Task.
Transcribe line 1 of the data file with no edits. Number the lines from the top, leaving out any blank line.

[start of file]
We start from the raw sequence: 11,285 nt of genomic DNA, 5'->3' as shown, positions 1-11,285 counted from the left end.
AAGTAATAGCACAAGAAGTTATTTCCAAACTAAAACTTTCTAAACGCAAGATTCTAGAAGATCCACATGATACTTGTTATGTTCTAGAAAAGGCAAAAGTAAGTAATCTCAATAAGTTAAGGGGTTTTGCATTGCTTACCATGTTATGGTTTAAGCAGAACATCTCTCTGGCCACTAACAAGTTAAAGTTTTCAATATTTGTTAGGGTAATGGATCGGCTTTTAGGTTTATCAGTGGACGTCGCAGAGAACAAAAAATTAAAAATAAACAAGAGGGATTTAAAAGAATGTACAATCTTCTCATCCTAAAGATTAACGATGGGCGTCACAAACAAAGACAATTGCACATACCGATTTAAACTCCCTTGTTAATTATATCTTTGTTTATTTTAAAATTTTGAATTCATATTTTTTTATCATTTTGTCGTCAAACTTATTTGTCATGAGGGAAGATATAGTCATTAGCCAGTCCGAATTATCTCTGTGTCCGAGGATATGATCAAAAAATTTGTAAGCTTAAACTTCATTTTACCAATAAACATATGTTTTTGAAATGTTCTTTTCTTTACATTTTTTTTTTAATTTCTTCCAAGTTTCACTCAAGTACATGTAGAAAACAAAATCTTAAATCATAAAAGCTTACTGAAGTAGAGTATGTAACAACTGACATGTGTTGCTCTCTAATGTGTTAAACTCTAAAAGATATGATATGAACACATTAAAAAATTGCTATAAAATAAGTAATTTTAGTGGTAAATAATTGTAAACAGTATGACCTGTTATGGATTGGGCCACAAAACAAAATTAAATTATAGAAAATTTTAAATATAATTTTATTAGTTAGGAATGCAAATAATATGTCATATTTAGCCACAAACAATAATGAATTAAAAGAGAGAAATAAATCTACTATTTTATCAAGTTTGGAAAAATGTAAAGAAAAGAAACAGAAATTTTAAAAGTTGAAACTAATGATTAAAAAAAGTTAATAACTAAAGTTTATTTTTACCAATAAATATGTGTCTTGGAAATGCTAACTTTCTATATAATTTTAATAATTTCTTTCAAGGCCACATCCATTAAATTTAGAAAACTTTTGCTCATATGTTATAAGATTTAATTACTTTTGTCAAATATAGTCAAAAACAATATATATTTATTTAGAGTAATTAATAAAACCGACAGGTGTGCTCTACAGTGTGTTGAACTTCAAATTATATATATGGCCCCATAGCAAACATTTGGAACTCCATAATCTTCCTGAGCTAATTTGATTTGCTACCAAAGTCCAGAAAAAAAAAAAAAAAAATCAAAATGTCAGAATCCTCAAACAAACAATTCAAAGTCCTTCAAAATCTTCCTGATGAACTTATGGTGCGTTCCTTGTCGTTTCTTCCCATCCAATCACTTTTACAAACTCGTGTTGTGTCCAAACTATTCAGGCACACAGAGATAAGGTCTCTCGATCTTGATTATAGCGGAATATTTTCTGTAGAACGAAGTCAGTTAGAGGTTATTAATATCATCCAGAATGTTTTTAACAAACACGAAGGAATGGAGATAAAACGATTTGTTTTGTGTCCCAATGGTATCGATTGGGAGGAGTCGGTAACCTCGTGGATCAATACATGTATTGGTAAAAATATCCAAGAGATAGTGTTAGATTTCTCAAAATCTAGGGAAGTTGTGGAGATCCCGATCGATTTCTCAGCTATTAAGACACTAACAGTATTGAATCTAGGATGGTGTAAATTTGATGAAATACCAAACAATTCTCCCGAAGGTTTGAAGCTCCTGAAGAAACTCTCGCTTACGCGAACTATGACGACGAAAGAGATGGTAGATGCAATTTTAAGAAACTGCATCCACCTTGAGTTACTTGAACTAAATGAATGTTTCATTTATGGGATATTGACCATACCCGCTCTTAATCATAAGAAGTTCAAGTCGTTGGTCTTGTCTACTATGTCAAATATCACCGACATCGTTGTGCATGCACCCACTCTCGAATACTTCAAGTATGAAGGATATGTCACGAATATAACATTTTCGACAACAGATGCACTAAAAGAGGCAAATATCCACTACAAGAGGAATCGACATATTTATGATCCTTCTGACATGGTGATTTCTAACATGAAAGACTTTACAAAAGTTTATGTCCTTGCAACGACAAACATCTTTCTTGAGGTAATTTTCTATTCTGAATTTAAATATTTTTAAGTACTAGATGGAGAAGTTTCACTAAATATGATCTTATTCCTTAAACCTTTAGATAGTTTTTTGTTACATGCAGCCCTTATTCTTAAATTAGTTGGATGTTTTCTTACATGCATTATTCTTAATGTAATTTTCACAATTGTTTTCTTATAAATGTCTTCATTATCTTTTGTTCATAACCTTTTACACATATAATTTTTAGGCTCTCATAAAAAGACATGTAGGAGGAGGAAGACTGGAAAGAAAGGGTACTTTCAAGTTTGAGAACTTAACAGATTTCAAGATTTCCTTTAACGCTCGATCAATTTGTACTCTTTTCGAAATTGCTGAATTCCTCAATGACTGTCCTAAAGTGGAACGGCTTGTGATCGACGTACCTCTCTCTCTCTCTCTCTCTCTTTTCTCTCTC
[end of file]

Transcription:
We start from the raw sequence: 11,285 nt of genomic DNA, 5'->3' as shown, positions 1-11,285 counted from the left end.